Our officers will compile a list and will give candidates an opportunity to answer the same questions. Depending on time, there might be one or two questions specific to each candidate. Zoom link below.
Hope to see you there!
– Seattle Council PTSA
Seattle Council PTSA is inviting you to a scheduled Zoom meeting.
Topic: School Board Candidate Forum
Time: Jul 21, 2021 05:00 PM Pacific Time (US and Canada)
Join Zoom Meeting
https://zoom.us/j/97290853848…

Meeting ID: 972 9085 3848
Passcode: 161132

Primary Ballots were mailed out to all voters July 14. If you didn’t receive your ballot go to the King County Elections website. Voter pamphlets were also sent out in the mail. If you haven’t gotten yours, or if you just don’t like paper, there’s one online.

The deadline to return ballots is Aug. 3. Ballots can be dropped in the mail (no postage needed) by that date. Or they may be returned to a ballot drop box. Boxes are located all over the county, including one near Seattle Central Community College, and one near the Garfield Community Center. However, they may be returned to any drop box in the county, so long as they are there by 8 PM on Election Day.

 

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Russ
Russ
2 months ago

I’m logging Dan Harder as a protest vote.

Liston is a borderline conspiracy theorist in my opinion with a rant on “white-controlled curriculum”, she can’t identify specific issues she wants to fix, she is just trying to cash in on the slogans of the moment.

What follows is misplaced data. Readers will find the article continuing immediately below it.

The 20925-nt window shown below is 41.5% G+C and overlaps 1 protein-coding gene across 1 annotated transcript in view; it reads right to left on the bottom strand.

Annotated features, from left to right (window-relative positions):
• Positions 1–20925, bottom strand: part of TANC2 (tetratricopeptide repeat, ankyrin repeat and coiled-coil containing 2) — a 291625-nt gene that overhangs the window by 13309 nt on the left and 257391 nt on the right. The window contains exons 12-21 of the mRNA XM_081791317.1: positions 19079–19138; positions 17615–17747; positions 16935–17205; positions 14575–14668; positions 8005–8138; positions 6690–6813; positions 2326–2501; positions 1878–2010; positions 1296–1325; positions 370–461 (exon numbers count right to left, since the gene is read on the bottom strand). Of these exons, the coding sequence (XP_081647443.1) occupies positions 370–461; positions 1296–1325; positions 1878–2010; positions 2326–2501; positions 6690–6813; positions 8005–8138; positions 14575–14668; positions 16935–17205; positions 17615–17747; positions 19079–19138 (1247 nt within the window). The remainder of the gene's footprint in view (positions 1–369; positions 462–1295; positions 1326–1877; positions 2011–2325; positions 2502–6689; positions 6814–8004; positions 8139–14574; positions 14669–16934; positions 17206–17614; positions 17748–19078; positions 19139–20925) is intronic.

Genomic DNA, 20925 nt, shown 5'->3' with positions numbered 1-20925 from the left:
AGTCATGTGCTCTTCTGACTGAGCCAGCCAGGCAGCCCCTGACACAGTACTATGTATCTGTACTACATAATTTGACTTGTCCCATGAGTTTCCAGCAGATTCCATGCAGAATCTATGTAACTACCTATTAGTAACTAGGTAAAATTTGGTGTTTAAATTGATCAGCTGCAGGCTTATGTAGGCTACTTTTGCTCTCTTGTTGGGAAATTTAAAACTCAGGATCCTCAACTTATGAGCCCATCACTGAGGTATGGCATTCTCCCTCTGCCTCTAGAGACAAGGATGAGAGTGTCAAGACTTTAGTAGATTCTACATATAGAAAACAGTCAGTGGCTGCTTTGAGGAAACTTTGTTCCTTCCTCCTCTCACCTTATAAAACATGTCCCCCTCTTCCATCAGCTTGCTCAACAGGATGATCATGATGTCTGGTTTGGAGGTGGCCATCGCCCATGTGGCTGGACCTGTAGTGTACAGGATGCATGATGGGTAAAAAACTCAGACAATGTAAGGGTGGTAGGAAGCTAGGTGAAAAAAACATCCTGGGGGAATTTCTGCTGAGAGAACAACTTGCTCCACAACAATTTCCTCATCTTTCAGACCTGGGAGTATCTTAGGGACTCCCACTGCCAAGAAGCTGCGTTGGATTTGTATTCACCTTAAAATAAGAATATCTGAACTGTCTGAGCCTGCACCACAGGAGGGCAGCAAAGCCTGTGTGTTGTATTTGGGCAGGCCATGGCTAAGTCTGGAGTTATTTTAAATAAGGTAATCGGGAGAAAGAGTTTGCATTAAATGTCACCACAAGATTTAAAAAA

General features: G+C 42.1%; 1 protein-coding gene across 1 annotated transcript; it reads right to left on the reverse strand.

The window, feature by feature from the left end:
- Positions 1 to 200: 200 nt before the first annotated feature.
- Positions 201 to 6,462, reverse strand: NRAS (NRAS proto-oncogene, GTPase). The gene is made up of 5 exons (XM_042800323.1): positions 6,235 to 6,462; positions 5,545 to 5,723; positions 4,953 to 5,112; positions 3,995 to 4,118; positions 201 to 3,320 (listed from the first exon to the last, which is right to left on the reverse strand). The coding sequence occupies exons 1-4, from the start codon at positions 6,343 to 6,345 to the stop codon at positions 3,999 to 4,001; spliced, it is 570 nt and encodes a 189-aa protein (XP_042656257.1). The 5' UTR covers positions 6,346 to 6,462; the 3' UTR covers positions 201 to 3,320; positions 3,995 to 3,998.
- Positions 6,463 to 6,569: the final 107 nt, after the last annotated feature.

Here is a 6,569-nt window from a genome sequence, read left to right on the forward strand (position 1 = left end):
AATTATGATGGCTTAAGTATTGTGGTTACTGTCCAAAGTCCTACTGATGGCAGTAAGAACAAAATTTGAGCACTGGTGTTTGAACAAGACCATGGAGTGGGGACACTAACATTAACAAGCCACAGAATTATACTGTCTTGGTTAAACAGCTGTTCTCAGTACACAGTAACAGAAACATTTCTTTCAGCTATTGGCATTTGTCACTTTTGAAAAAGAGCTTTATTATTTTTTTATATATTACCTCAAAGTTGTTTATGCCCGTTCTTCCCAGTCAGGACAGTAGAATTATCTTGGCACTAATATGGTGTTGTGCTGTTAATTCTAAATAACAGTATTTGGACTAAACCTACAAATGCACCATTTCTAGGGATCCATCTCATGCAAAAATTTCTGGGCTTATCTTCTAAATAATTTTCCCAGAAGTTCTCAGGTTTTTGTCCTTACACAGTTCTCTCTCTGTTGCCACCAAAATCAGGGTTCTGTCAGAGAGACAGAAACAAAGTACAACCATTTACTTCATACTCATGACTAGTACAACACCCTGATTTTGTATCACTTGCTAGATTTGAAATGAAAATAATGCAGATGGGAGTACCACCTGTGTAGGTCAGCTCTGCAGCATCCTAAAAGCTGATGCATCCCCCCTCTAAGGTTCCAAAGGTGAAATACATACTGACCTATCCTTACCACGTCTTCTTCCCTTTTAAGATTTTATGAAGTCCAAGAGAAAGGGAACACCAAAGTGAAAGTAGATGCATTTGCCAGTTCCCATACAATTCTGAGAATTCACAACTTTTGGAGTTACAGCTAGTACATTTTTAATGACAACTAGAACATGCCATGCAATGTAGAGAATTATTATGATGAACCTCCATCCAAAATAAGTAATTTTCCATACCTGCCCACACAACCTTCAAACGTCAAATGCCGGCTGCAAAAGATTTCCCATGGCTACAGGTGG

Sarju is qualified but I strongly disagree with the elimination of merit based systems in pursuit of equal outcomes based on race. We should be identifying the vulnerable and underserved (based on things other than purely race) and focusing our resources on preparing them for life outside of Seattle Public Schools, the US will continue to be merit based and pretending that is not true isn’t going to set our students up for success.

CKathes
CKathes
2 months ago
Reply to  Russ

The problem with putting one’s faith in “merit-based systems” to identify and resource the talented and gifted is that far too often, “merit” is used to mean grades and test scores — nothing else. The inequity issues this paradigm raises are obvious, or should be, and many if not most of those inequities are strongly correlated with race, particularly with regard to African American boys. I agree that Liston is a flake; Sarju is the only serious choice.

History rhymes
History rhymes
2 months ago
Reply to  CKathes

“Merit” did not used to just mean tests and scores – “softer” cultural factors were definitely considered. In fact, the idea for standardized testing was conceived by a Jewish guy because Jews were being excluded from many universities despite solid academic achievements. Very similar to what we see today with Asian Americans.

Dan Harder for Schools
2 months ago
Reply to  Russ

I agree and appreciate the support! Support should go to all individual students who actually need it, regardless of any race or status. Stereotyping is always wrong. And there is no limit to any student’s potential.